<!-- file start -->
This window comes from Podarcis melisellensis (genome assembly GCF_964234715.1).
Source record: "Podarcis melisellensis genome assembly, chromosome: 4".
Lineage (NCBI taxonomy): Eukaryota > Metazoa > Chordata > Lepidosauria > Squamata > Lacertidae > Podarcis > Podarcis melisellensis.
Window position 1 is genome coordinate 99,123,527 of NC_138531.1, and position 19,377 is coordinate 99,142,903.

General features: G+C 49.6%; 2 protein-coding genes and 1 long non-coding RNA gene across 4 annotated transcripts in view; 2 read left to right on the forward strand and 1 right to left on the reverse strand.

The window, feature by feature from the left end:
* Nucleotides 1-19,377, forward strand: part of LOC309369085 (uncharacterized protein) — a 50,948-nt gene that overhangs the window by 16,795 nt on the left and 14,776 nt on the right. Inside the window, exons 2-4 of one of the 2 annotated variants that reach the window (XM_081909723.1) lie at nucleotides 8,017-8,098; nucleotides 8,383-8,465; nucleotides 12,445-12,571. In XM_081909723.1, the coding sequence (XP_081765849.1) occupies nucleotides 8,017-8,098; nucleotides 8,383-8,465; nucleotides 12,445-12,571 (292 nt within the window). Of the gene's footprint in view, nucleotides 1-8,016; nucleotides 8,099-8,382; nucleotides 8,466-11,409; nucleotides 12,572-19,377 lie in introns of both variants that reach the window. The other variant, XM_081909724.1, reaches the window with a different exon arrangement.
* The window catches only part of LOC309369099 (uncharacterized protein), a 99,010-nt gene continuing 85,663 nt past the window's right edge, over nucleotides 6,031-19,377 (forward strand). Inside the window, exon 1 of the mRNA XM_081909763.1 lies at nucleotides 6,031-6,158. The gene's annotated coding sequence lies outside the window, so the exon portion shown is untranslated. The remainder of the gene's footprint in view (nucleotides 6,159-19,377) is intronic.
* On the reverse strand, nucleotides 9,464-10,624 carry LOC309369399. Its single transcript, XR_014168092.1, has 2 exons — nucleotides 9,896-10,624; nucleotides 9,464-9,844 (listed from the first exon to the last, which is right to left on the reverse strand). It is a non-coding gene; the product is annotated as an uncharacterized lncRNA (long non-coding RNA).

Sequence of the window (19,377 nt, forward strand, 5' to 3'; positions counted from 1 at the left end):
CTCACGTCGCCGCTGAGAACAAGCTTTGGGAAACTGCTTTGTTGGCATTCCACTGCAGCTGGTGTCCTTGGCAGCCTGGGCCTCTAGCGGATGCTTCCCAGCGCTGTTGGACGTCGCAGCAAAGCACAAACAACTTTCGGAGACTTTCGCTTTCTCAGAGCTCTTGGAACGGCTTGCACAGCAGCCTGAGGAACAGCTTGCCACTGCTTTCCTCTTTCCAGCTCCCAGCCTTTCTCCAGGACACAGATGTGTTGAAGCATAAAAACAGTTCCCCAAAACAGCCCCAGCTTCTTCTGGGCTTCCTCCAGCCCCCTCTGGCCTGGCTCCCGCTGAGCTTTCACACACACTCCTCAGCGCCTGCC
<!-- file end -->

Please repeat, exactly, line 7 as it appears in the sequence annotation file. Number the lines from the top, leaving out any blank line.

* Nucleotides 1-19,377, forward strand: part of LOC309369085 (uncharacterized protein) — a 50,948-nt gene that overhangs the window by 16,795 nt on the left and 14,776 nt on the right. Inside the window, exons 2-4 of one of the 2 annotated variants that reach the window (XM_081909723.1) lie at nucleotides 8,017-8,098; nucleotides 8,383-8,465; nucleotides 12,445-12,571. In XM_081909723.1, the coding sequence (XP_081765849.1) occupies nucleotides 8,017-8,098; nucleotides 8,383-8,465; nucleotides 12,445-12,571 (292 nt within the window). Of the gene's footprint in view, nucleotides 1-8,016; nucleotides 8,099-8,382; nucleotides 8,466-11,409; nucleotides 12,572-19,377 lie in introns of both variants that reach the window. The other variant, XM_081909724.1, reaches the window with a different exon arrangement.